• Obtaining dial-up passwords
  • Creating the following files:
    • sniff.log
    • keylog.txt
    • pass.log
  • Holding intercepted plain text traffic login information pertaining to FTP, NNTP, POP3 and POP2
  • Key-logging data
  • Storing screenshots to <number>.bmp
  • Storing passwords as they are saved
  • Storing window text for certain windows

Once loaded, PWS:Win32/Simda attempts to inject itself into the following processes, if they are running on the computer:

  • svchost.exe
  • iexplore.exe
  • java.exe
  • javaw.exe
  • javaws.exe
  • opera.exe
  • firefox.exe
  • maxthon.exe
  • avant.exe
  • mnp.exe
  • safari.exe
  • explorer.exe
  • isclient.exe
  • intpro.exe
  • loadmain.exe
  • core.exe
  • clmain.exe
  • core.exe
  • safari.exe

Once loaded inside a process, one or more of the following APIs may be hooked:

  • AddPSEPrivateKeyEx
  • CreateFileW
  • CryptEncrypt
  • DnsQuery_A
  • DnsQuery_UTF8
  • DnsQuery_W
  • GetClipboardData
  • GetFileAttributesExW
  • GetFileAttributesW
  • GetMessageA
  • GetMessageW
  • GetWindowTextA
  • HttpSendRequestA
  • HttpSendRequestExA
  • HttpSendRequestExW
  • HttpSendRequestW
  • InternetCloseHandle
  • InternetQueryDataAvailable
  • InternetReadFile
  • InternetReadFileExA
  • InternetReadFileExW
  • InternetWriteFile
  • InternetWriteFile_0
  • PR_Close
  • PR_OpenTCPSocket
  • PR_Read
  • PR_Write
  • Query_Main
  • RCN_R50Buffer
  • TranslateMessage
  • WSARecv
  • WSASend
  • getaddrinfo
  • gethostbyname
  • inet_addr
  • recv
  • send
  • vb_pfx_import

These APIs are hooked in order to intercept Internet traffic and strip sensitive information from it.

Terminates processes

PWS:Win32/Simda checks for the following window class names, and terminates any processes they belong to:

  • random's system information tool - random/random
  • +f
  • AVP.MainWindow
  • Kaspersky Virus Removal Tool 2010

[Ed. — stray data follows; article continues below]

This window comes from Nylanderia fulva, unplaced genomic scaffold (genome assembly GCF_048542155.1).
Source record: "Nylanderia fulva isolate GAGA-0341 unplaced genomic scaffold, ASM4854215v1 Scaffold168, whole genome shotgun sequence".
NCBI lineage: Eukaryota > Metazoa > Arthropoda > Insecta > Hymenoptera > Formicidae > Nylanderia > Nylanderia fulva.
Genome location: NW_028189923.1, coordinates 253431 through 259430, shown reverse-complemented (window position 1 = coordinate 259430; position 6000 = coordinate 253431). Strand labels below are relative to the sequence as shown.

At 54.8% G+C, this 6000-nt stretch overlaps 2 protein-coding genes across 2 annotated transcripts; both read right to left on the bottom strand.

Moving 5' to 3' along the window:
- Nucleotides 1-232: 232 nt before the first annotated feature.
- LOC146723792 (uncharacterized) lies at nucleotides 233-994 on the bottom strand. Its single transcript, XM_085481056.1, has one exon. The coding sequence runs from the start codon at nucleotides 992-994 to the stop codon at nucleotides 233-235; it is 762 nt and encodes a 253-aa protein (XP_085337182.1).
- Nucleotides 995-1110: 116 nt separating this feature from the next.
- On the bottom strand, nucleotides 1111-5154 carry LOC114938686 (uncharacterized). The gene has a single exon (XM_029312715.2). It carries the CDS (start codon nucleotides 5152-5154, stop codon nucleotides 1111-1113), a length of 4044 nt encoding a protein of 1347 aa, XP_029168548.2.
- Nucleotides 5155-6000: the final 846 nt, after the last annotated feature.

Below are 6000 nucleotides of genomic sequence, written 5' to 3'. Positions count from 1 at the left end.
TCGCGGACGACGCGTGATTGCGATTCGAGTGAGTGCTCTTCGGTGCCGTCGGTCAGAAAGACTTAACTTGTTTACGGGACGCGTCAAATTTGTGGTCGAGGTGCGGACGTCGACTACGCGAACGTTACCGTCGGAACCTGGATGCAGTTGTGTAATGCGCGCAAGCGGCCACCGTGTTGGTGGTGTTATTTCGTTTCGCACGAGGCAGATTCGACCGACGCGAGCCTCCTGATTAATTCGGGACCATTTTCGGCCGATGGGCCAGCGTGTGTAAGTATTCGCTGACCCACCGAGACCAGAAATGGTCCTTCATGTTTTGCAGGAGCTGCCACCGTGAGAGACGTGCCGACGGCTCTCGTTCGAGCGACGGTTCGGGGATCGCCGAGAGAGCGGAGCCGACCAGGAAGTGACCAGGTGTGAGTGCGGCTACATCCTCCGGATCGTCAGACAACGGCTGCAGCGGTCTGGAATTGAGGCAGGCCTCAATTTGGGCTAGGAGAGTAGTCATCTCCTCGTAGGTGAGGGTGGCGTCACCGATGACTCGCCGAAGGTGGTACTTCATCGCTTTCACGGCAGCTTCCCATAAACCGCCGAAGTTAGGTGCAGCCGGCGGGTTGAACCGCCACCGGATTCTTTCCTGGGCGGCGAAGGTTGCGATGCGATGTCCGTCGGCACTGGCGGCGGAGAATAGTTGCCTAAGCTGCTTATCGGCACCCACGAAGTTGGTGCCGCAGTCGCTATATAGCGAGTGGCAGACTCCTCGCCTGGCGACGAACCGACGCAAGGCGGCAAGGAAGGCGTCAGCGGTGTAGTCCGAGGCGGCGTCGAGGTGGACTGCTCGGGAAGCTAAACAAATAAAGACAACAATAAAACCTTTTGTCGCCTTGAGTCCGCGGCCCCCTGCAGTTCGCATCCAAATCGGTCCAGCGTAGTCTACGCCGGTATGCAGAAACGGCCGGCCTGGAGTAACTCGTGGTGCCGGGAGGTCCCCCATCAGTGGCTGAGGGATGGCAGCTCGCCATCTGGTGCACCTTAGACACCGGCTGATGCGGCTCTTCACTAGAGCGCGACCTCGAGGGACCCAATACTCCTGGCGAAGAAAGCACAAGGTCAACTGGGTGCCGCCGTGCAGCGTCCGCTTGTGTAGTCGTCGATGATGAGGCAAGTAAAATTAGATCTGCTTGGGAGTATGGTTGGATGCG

• Malwarebytes' Anti-Malware
  • SAM: Autorun Manager
  • hijackthis

The malware also blocks traffic to the following websites:

  • avast.com
  • kaspersky
  • drweb
  • eset.com
  • antivir
  • avira
  • virustotal
  • virusinfo
  • z-oleg.com
  • trendsecure
  • anti-malware

PWS:Win32/Simda may also, via various DNS hooks (depending on browser), redirect traffic to google.com.

Additional information

The malware creates the following mutex:

  • Global\{722E3A61-883B-4144-BA81-1F965879E5C9}

Analysis by Matt McCormack


Symptoms

System changes

The following system changes may indicate the presence of this malware:

  • The presence of the following files:

    links.log
    pws.txt
    sniff.log
    keylog.txt
    pass.log
  • The presence of the following registry modifications:

    In subkey: HKLM\SYSTEM\CurrentControlSet\Services\SharedAccess\Parameters\FirewallPolicy\StandardProfile\GloballyOpenPorts\List
    Sets value: "<port number>:TCP"
    With data: "<port number>:tcp"

Prevention


Alert level: Severe
First detected by definition: 1.105.365.0
Latest detected by definition: 1.179.469.0 and higher
First detected on: May 24, 2011
This entry was first published on: May 24, 2011
This entry was updated on: May 14, 2014

This threat is also detected as:
No known aliases